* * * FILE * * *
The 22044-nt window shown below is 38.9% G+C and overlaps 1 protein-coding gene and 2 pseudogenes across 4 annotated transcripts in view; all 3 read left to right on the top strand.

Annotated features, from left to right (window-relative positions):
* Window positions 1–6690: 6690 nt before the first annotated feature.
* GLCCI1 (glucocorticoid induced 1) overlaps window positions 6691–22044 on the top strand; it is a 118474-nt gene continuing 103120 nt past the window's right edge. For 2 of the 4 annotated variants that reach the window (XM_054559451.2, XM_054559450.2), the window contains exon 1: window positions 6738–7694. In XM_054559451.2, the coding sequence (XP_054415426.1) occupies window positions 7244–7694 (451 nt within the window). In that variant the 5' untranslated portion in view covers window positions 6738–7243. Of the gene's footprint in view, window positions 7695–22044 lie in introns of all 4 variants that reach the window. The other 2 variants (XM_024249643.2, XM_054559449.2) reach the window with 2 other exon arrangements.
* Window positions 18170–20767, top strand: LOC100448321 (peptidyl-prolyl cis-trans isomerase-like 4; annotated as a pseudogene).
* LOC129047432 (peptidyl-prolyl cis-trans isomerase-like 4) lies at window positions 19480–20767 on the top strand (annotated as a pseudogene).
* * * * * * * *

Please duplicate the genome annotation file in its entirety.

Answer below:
The 22044-nt window shown below is 38.9% G+C and overlaps 1 protein-coding gene and 2 pseudogenes across 4 annotated transcripts in view; all 3 read left to right on the top strand.

Annotated features, from left to right (window-relative positions):
* Window positions 1–6690: 6690 nt before the first annotated feature.
* GLCCI1 (glucocorticoid induced 1) overlaps window positions 6691–22044 on the top strand; it is a 118474-nt gene continuing 103120 nt past the window's right edge. For 2 of the 4 annotated variants that reach the window (XM_054559451.2, XM_054559450.2), the window contains exon 1: window positions 6738–7694. In XM_054559451.2, the coding sequence (XP_054415426.1) occupies window positions 7244–7694 (451 nt within the window). In that variant the 5' untranslated portion in view covers window positions 6738–7243. Of the gene's footprint in view, window positions 7695–22044 lie in introns of all 4 variants that reach the window. The other 2 variants (XM_024249643.2, XM_054559449.2) reach the window with 2 other exon arrangements.
* Window positions 18170–20767, top strand: LOC100448321 (peptidyl-prolyl cis-trans isomerase-like 4; annotated as a pseudogene).
* LOC129047432 (peptidyl-prolyl cis-trans isomerase-like 4) lies at window positions 19480–20767 on the top strand (annotated as a pseudogene).